The opinion of the court was delivered by: SHADUR
MEMORANDUM OPINION AND ORDER
When Stateville Correctional Center ("Stateville") inmate Horace Griffin ("Griffin") originally tendered his self-prepared 42 U.S.C. § 1983 ("Section 1983") Complaint charging alleged violations of his constitutional rights by various Stateville officials (beginning at the top with Warden George DeTella), this Court (1) granted Griffin leave to proceed in forma pauperis in accordance with the 1996 Prison Litigation Reform Act ("Act") but (2) noted that Griffin's "sprawling claims" (a) had left open the question whether he had exhausted his administrative remedies as required by the Act and (b) had also left the precise nature of his complaints undefined. For that reason this Court concluded that a Spears hearing
might be helpful in both of those respects.
Magistrate Judge Rebecca Pallmeyer has since conducted such a hearing with Griffin's full participation and, after careful analysis, has determined that as a matter of law Griffin is not entitled to remain in court on any of his claims. That determination has been embodied in Magistrate Judge Pallmeyer's August 19, 1998 Report and Recommendation ("Report," a copy of which is attached to this opinion). In response to Magistrate Judge Pallmeyer's notification that he had a limited time within which to file objections to the Report (see Fed. R. Civ. P. 72(b), 28 U.S.C. § 636(b)(1) and Lorentzen v. Anderson Pest Control, 64 F.3d 327, 330 (7th Cir. 1995)), Griffin has provided a timely handwritten missive covering something over 18 pages.
This Court has waded through Griffin's purported objections to the Report with some difficulty, created both by Griffin's opaque style and by his tendency to digress from the issues carefully marked out by the Report. This Court has nevertheless scrutinized Griffin's proffer through the generous lens prescribed for pro se filings by Haines v. Kerner, 404 U.S. 519, 520-21, 30 L. Ed. 2d 652, 92 S. Ct. 594 (1972)(per curiam), but even with the benefit of that broad-gauge reading the Griffin submission does not provide any effective response to Magistrate Judge Pallmeyer's analysis and conclusions. Instead Griffin has really rehashed his claims without coming to grips with the legal problems that led to the Report's conclusions.
This Court therefore accepts in their entirety both the findings and recommendations made by Magistrate Judge Pallmeyer (see 28 U.S.C. § 636(b)(1)(C)), all of which reflect the kind of careful attention to factual matters and legal issues that reconfirm the good judgment of the two Illinois Senators in having recommended her, and the President in having nominated her, for a judgeship on this District Court. Each of Griffin's claims is deficient as a matter of law for the reasons well stated in the Report. This action is dismissed with prejudice, and its dismissal causes Griffin to be charged with one "strike" for purposes of 28 U.S.C. § 1915(g).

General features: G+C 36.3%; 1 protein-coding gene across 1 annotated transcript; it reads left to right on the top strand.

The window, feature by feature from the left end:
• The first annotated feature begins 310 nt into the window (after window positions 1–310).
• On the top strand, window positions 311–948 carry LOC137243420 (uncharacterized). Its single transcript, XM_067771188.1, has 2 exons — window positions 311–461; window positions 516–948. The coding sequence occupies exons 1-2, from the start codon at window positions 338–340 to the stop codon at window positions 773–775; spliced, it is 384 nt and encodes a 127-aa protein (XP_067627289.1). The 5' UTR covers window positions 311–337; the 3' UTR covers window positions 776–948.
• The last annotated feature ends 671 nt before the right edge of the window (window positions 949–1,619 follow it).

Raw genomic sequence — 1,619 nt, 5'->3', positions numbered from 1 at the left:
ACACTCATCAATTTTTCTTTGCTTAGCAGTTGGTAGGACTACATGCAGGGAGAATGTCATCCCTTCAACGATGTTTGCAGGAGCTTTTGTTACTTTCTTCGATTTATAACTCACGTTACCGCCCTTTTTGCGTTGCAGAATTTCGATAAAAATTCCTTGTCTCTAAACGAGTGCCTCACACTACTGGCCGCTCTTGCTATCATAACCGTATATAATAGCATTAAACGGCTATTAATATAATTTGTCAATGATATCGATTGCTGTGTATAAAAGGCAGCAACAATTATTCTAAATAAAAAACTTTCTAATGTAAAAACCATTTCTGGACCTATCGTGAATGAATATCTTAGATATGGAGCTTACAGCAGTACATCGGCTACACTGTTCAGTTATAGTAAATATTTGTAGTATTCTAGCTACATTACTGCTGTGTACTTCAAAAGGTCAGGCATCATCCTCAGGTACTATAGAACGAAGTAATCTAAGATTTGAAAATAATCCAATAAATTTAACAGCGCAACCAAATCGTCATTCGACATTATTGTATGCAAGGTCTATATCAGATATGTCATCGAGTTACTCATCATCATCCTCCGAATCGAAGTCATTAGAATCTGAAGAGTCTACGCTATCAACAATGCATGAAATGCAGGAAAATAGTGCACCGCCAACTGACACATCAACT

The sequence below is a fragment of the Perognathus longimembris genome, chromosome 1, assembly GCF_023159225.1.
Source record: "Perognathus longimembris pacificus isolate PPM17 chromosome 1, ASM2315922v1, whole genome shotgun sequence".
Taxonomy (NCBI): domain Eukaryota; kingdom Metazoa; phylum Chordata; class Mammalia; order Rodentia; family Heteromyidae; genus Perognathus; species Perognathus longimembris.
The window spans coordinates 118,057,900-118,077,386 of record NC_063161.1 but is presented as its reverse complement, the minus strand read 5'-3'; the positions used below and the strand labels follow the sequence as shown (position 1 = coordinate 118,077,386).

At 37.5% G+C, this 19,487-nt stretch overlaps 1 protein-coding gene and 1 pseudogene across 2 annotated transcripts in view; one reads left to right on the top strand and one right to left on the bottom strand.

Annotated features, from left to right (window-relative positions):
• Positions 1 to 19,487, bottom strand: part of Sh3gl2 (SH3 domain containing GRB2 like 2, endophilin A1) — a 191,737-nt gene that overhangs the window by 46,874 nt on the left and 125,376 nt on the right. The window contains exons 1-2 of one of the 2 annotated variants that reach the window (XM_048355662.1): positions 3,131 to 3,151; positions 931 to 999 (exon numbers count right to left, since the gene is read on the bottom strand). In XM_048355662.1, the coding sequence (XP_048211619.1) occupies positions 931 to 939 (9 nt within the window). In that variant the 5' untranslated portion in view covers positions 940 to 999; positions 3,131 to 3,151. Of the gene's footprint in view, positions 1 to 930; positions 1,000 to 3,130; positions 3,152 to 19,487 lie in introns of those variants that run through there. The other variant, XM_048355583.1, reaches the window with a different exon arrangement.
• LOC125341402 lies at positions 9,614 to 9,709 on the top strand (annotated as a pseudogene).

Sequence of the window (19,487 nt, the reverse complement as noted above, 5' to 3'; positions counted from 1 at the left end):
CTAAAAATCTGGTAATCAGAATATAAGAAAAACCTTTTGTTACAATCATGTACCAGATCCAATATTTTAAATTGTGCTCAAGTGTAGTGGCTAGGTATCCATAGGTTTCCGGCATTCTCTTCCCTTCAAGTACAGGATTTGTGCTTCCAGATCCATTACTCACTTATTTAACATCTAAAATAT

Senior United States District Judge
REPORT AND RECOMMENDATION
Plaintiff Horace J. Griffin, an inmate at Stateville Correctional Center ("Stateville"), has filed a pro se complaint with this court seeking damages and other relief under 42 U.S.C. § 1983 for alleged violations of his constitutional rights by various officials at the Stateville Correctional Center. Defendants consist of Warden George E. DeTella, Adjustment Committee Chairman A. Johnson, Correctional Officer S. Ritche, and Superintendent Griffin. In his February 5, 1998 opinion, District Judge Milton I. Shadur granted Plaintiff leave to proceed in forma pauperis, but observed that Griffin's "sprawling claims" leave open the question of whether he has exhausted his administrative remedies and "leave the precise nature of his complaints undefined." Griffin v. DeTella, 1998 U.S. Dist. LEXIS 1707, No. 98 C 618, 1998 WL 67617, *2 (N.D. Ill. Feb. 5, 1998). Judge Shadur concluded that a Spears hearing might be helpful in clarifying Griffin's claims.1a This court conducted such a hearing on April 17, 1998, at Stateville Correctional Center. Having heard that testimony, the court recommends that his complaint be dismissed for the reasons set forth below.
Griffin's complaint, as amplified and explained by his hearing testimony, sets forth eight claims against Stateville Warden George DeTella and other officials at Stateville. (See the court's summary of his testimony, Transcript of April 17, 1998 hearing (hereinafter, "Tr.") at 41-47.) The court will combine its presentation of the facts surrounding each claim with analysis.
First Claim: Denial of Access to Legal Papers (June 1997):
As his first claim, Griffin alleges he was denied access to his legal papers in connection with six pending cases, including three lawsuits in this district, a fourth in the Southern District, a state court appeal, and an appeal to the Seventh Circuit. Specifically, Griffin claims that when he was transferred from Menard Correctional Center to Stateville in June 1997, his personal property was taken from him, and when it was returned on June 9, 1997, some of his legal papers were missing. (Tr. 7-10.) Griffin holds Defendant DeTella responsible for this because, although Griffin complained to DeTella about the missing material, DeTella did not personally investigate the matter. (Tr. 11-14.) He also faults Defendant A. Johnson, the chair of the Adjustment Committee (Tr. 19), who, Griffin believes, should have taken action to correct the problem. As a result of the deprivation of his legal papers, Griffin testified, he "had to ...